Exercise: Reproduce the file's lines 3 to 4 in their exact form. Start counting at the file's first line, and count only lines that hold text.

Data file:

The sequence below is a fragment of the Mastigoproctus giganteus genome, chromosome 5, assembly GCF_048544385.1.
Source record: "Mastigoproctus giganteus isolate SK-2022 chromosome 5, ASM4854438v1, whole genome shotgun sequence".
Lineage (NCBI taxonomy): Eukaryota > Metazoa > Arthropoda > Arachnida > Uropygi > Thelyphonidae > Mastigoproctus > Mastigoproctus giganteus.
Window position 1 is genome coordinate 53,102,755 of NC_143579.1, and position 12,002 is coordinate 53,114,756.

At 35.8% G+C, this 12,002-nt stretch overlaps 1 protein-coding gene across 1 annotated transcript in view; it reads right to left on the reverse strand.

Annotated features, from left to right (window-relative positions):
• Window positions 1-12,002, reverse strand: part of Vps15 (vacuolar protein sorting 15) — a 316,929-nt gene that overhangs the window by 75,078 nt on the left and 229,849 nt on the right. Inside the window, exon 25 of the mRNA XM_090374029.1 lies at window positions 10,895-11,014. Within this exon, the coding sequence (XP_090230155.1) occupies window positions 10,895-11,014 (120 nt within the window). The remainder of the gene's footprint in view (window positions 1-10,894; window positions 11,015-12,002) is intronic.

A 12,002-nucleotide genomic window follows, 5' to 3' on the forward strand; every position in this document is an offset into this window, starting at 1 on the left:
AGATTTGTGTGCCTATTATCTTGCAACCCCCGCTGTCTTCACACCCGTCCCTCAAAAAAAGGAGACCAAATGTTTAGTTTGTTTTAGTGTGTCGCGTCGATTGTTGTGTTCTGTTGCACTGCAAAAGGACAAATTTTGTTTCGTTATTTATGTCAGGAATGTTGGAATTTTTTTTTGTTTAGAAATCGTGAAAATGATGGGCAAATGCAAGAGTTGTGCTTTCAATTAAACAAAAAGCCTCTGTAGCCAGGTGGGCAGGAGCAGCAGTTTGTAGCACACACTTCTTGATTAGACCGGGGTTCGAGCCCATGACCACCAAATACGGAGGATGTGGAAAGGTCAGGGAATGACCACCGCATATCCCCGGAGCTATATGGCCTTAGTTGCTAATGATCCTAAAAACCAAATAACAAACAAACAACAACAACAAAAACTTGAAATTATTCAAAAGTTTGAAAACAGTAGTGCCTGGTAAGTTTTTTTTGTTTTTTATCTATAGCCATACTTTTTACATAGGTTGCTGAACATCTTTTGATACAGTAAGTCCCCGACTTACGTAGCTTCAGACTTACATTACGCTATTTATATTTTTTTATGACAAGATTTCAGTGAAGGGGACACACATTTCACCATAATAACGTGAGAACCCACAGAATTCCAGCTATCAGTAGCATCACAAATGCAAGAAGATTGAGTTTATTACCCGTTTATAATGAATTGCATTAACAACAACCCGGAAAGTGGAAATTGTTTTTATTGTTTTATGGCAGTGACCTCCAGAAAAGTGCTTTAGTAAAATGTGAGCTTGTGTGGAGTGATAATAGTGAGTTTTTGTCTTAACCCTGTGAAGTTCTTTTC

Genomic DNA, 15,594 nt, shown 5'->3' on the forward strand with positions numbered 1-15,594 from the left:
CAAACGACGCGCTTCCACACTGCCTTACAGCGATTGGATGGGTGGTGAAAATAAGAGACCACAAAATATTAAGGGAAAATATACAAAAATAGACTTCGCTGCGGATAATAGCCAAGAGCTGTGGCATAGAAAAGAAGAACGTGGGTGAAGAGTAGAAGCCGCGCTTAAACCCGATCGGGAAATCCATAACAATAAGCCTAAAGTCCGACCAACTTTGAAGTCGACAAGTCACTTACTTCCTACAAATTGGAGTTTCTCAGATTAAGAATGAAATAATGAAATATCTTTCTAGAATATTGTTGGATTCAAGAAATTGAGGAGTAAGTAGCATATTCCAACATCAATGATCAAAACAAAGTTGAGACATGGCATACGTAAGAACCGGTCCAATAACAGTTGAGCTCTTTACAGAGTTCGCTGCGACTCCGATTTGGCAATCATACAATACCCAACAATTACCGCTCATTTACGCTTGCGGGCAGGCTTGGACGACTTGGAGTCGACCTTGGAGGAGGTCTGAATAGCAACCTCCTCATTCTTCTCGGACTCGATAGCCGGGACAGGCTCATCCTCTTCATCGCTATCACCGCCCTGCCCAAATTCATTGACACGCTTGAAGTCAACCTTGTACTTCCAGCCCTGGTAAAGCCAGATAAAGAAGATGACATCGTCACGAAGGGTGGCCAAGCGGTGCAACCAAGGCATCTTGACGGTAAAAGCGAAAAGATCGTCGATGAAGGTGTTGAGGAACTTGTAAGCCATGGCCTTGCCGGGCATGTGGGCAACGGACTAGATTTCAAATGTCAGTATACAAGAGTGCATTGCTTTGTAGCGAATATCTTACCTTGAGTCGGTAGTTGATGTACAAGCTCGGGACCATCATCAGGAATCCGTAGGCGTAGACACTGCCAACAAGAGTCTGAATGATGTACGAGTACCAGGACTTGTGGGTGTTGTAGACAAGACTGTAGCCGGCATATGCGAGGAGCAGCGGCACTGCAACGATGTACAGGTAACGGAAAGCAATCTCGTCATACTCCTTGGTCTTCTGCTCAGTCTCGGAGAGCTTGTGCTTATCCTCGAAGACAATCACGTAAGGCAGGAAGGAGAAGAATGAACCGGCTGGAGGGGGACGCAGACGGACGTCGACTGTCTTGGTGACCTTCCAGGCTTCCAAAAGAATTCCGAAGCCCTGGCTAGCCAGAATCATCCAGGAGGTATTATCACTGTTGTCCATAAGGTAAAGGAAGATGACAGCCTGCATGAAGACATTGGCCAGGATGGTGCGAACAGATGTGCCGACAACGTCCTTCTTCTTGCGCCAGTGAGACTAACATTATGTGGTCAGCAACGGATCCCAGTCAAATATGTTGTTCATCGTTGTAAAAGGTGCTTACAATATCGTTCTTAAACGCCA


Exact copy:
Lineage (NCBI taxonomy): Eukaryota > Metazoa > Arthropoda > Arachnida > Uropygi > Thelyphonidae > Mastigoproctus > Mastigoproctus giganteus.
Window position 1 is genome coordinate 53,102,755 of NC_143579.1, and position 12,002 is coordinate 53,114,756.